Would you say that education matters? In fact, it is just the foundation of progress, innovation and socio-economic advancement. A well-educated population does not just fuel economic growth and development, it also fosters a more just and democratic society. This is even more potent when countries collaborate in education, notably in higher education, creating a treasure trove of shared knowledge. Let's delve into this exciting partnership between the European Union (EU) and the Philippines, powered by the Erasmus+ program.

Erasmus+, once a simple student exchange program launched in the 1980s, has blossomed into something far more significant. It has become synonymous with adventure, cultural exchange and personal growth. Mention Erasmus+ across Europe, and you'll conjure images of young scholars embarking on life-changing journeys, forging friendships that defy borders. But Erasmus+ goes beyond a temporary thrill. It has become deeply woven into the fabric of European identity. Films like 'L'Auberge Espagnole' (2002) and 'EuroTrip' (2004), songs by The Locomotive and Kettcar and countless books capture the essence of the Erasmus+ experience, from the initial excitement of exploration to the challenges of adaptation.

Through Erasmus+, generations of participants, from the pioneers of the 1980s to today's scholars, have identified as Europeans and identified with Europe. Now this positive impact extends far beyond Europe's borders. Since 2014, Erasmus+ has welcomed participants worldwide, including the Philippines.

More than just an acronym (European Region Action Scheme for the Mobility of University Students), Erasmus+ also honors Desiderius Erasmus of Rotterdam, a renowned 15th-century scholar. Erasmus' life, fueled by his insatiable curiosity, mirrored the program's spirit. He spent years traveling across Europe, immersing himself in diverse cultures. His intellectual journey even inspired his masterpiece, 'In Praise of Folly.' It's fitting then, that the Erasmus+ program, established in 1987 by visionary Sofia Corradi ('Mother Erasmus'), would be named after this champion of exploration and lifelong learning. Just as Erasmus of Rotterdam centuries ago nourished the dream of a humanity united by common cultural roots, so today's students can become citizens of the world.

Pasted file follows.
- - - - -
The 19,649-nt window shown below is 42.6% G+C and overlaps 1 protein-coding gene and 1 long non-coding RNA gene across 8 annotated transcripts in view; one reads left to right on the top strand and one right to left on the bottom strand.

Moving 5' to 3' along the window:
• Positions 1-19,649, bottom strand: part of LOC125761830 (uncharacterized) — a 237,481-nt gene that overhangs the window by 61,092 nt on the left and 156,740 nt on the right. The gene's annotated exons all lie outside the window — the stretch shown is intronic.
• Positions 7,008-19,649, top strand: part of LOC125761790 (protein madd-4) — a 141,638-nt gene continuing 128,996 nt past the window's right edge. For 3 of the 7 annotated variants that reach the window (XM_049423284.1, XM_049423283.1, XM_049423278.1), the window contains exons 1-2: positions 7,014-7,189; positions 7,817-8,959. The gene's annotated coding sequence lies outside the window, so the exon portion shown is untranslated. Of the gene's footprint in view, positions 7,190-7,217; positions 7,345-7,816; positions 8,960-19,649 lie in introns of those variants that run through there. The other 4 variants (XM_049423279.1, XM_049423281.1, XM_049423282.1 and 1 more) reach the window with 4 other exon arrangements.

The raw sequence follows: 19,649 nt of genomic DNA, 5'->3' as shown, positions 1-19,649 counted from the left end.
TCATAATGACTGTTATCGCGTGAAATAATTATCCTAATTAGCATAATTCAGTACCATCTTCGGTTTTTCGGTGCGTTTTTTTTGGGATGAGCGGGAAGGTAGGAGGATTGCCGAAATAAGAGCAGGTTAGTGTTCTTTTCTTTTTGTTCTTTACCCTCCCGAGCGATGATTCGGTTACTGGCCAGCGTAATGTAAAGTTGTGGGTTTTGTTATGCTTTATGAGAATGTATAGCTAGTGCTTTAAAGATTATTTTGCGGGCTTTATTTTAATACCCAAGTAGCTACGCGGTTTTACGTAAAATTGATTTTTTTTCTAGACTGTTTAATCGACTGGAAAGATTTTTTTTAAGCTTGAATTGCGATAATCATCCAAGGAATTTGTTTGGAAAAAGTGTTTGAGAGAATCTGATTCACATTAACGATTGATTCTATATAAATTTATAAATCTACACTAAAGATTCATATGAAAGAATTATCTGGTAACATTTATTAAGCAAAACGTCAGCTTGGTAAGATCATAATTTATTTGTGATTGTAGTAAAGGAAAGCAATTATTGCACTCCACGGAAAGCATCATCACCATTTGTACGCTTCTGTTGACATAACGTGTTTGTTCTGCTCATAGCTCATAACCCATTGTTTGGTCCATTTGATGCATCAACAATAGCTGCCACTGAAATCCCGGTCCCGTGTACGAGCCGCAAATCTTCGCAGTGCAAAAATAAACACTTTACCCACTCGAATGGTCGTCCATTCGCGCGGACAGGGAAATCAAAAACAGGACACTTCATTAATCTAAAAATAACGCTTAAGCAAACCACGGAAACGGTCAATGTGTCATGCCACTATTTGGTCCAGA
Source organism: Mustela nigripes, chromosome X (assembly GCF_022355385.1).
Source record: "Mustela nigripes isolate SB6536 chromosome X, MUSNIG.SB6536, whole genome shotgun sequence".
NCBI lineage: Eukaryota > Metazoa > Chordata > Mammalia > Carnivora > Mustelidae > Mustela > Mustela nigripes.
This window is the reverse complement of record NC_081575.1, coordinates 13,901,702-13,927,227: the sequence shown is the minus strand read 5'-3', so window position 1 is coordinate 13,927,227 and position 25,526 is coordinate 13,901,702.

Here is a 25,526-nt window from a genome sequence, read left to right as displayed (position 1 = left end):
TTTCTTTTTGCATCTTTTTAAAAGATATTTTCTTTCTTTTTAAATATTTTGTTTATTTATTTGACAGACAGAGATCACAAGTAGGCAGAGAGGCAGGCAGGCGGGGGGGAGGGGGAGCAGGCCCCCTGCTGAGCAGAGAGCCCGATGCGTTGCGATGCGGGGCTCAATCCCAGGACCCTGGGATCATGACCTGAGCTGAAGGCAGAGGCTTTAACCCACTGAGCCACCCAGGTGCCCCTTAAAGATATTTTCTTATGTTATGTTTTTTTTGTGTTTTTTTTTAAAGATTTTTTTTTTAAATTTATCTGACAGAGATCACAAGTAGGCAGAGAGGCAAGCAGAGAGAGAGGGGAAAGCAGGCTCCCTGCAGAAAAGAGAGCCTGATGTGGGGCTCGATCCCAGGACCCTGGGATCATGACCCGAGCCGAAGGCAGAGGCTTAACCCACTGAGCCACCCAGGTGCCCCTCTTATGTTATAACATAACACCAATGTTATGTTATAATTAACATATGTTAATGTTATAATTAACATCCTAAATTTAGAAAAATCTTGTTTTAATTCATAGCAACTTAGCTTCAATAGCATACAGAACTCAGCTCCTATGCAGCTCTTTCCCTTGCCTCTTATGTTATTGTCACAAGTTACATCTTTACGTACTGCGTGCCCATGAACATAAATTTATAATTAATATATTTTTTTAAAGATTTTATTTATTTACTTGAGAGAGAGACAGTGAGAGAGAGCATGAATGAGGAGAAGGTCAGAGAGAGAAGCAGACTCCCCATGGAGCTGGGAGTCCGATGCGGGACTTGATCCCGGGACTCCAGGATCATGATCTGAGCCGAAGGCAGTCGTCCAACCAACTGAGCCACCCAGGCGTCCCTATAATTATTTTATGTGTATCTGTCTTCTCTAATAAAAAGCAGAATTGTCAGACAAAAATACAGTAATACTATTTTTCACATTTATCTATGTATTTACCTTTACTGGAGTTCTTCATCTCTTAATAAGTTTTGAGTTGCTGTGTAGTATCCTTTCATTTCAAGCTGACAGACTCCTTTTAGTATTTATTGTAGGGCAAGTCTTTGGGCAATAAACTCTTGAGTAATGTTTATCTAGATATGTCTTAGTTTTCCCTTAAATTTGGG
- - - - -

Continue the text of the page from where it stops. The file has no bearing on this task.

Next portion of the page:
Professor Manuel Enverga, the Jean Monnet Coordinator at Ateneo de Manila, is a shining example of this deepened academic exchange. Erasmus+ goes even further, encompassing initiatives like Erasmus Mundus Joint Masters and Erasmus+ Capacity Building in Higher Education. These programs all share a common goal: fostering international partnerships and elevating academic standards on a global scale.

Let's dive deeper into the impact of these initiatives. In 2023, 39 Filipino universities participated in international mobility partnerships, creating invaluable opportunities for Filipino and European students and staff. Through Erasmus+, 75 Filipino higher education individuals embarked on mobility periods to Europe, while 37 European counterparts ventured to the Philippines. Over the span of 2014 to 2020, a staggering 756 students and staff reaped the benefits of these exchanges, fostering cross-cultural understanding and academic growth.